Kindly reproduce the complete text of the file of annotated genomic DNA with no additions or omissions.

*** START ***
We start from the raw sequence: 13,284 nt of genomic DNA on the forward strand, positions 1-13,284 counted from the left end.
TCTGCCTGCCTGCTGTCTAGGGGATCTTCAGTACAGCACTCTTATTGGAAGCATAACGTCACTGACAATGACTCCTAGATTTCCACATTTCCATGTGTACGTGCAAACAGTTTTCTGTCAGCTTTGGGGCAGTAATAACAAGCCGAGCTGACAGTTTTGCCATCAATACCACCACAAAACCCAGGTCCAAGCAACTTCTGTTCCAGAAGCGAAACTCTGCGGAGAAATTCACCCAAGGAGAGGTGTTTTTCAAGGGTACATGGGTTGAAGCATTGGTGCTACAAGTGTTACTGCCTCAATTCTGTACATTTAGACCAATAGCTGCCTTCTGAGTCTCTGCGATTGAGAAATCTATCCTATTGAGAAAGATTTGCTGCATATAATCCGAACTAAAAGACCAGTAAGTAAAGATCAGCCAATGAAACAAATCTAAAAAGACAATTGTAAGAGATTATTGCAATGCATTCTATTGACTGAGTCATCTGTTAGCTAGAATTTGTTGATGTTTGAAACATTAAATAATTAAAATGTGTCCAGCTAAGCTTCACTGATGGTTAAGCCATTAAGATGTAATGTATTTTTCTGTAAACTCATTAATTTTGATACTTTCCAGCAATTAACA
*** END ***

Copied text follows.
We start from the raw sequence: 13,284 nt of genomic DNA on the forward strand, positions 1-13,284 counted from the left end.
TCTGCCTGCCTGCTGTCTAGGGGATCTTCAGTACAGCACTCTTATTGGAAGCATAACGTCACTGACAATGACTCCTAGATTTCCACATTTCCATGTGTACGTGCAAACAGTTTTCTGTCAGCTTTGGGGCAGTAATAACAAGCCGAGCTGACAGTTTTGCCATCAATACCACCACAAAACCCAGGTCCAAGCAACTTCTGTTCCAGAAGCGAAACTCTGCGGAGAAATTCACCCAAGGAGAGGTGTTTTTCAAGGGTACATGGGTTGAAGCATTGGTGCTACAAGTGTTACTGCCTCAATTCTGTACATTTAGACCAATAGCTGCCTTCTGAGTCTCTGCGATTGAGAAATCTATCCTATTGAGAAAGATTTGCTGCATATAATCCGAACTAAAAGACCAGTAAGTAAAGATCAGCCAATGAAACAAATCTAAAAAGACAATTGTAAGAGATTATTGCAATGCATTCTATTGACTGAGTCATCTGTTAGCTAGAATTTGTTGATGTTTGAAACATTAAATAATTAAAATGTGTCCAGCTAAGCTTCACTGATGGTTAAGCCATTAAGATGTAATGTATTTTTCTGTAAACTCATTAATTTTGATACTTTCCAGCAATTAACA